This time, it’s not a bridge. It’s a plane.
The New York Times reported Tuesday night that Jeff Smisek, chief executive officer of United Airlines, and two senior officials of the company have resigned amid a federal corruption investigation. Smisek has been replaced, and United told the Times in a statement that it “continues to cooperate with the government.”
The U.S. attorney’s office in New Jersey investigates whether the airliner traded perks for influence with senior officials at the Port Authority of New York and New Jersey. The Port Authority operates several airports, including Newark Liberty International, where United runs 70 percent of outbound flights.
The trouble began in earnest for United in February, when federal prosecutors were also investigating another New Jersey scandal: the lane closures at the George Washington Bridge that connects New Jersey and New York—or, as it’s more commonly known, Bridgegate. The feds issued subpoenas for the personal travel records of David Samson, a former chairman of the Port Authority who was appointed by New Jersey Governor Chris Christie in 2010. Investigators sought to determine whether United created flights in 2012 between Newark, New Jersey, and Columbia, South Carolina, to give Samson a direct route to his weekend home in South Carolina, which is 50 miles from the airport.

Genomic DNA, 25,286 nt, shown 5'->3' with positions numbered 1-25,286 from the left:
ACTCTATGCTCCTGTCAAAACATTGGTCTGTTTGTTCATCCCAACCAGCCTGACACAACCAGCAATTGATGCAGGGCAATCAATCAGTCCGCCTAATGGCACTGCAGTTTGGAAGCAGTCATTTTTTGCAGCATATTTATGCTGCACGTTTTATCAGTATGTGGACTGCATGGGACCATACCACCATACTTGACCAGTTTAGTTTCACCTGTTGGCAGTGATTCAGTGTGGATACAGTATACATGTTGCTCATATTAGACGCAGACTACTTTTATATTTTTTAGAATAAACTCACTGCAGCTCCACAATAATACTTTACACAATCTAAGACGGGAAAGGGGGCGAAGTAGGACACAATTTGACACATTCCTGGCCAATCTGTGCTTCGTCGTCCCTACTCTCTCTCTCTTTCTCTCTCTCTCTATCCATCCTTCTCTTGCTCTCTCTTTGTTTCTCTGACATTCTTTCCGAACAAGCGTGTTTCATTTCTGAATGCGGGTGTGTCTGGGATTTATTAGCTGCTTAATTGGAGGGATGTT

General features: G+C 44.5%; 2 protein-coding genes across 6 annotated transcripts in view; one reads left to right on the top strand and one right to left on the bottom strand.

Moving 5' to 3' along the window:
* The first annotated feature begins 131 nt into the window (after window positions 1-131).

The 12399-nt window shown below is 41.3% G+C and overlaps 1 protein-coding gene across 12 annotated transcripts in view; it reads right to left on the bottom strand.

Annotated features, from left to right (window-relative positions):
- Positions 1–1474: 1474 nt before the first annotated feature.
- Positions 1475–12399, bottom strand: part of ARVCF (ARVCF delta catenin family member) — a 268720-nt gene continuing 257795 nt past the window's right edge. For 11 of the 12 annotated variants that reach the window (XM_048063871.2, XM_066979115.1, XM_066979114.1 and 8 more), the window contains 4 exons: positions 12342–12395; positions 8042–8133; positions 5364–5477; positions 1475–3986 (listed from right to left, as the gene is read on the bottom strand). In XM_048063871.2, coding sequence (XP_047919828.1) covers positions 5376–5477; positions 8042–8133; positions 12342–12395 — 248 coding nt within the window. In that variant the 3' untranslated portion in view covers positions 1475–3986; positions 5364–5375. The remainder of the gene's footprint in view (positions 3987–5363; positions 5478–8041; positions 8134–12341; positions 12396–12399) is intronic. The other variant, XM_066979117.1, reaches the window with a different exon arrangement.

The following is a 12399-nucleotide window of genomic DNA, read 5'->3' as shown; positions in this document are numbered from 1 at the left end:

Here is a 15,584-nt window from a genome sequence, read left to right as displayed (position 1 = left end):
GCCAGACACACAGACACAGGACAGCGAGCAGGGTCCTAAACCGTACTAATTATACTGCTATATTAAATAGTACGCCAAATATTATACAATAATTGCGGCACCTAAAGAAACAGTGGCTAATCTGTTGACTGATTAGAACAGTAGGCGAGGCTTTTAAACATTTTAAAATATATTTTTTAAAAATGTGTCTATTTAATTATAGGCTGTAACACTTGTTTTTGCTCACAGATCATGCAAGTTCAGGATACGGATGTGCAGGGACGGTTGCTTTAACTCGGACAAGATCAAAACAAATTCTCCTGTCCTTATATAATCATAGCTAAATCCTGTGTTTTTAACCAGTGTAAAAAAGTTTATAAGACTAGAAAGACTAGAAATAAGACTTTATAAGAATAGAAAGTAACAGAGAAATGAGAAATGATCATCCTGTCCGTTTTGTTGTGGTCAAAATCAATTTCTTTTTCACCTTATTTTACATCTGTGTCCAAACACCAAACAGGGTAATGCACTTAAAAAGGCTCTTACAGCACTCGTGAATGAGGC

After the news of the subpoenas came out, The Record, a New Jersey newspaper, conducted an analysis of the route in question and found that it “featured planes that were, on average, among the emptiest nationwide, with many flights so sparsely occupied that passengers could have entire rows to themselves.” It made two trips a week: one to Columbia on Thursday nights, and one back to Newark on Monday mornings. One source told The Record that Samson called the trip “the chairman’s flight.”
United canceled the Newark-Columbia route three days after Samson resigned because of Bridgegate, in March of last year. The airliner’s connections to Christie remained: WNYC reported that last October, the company donated $10,000 to the Republican Governors Association, which Christie chaired then. At peak Bridgegate last year, Christie, who had not yet announced his presidential run, chose to fly under the radar for a few months and wait for the scandal to blow over. Now, in an historically crowded Republican primary, that’s something he can’t afford to do.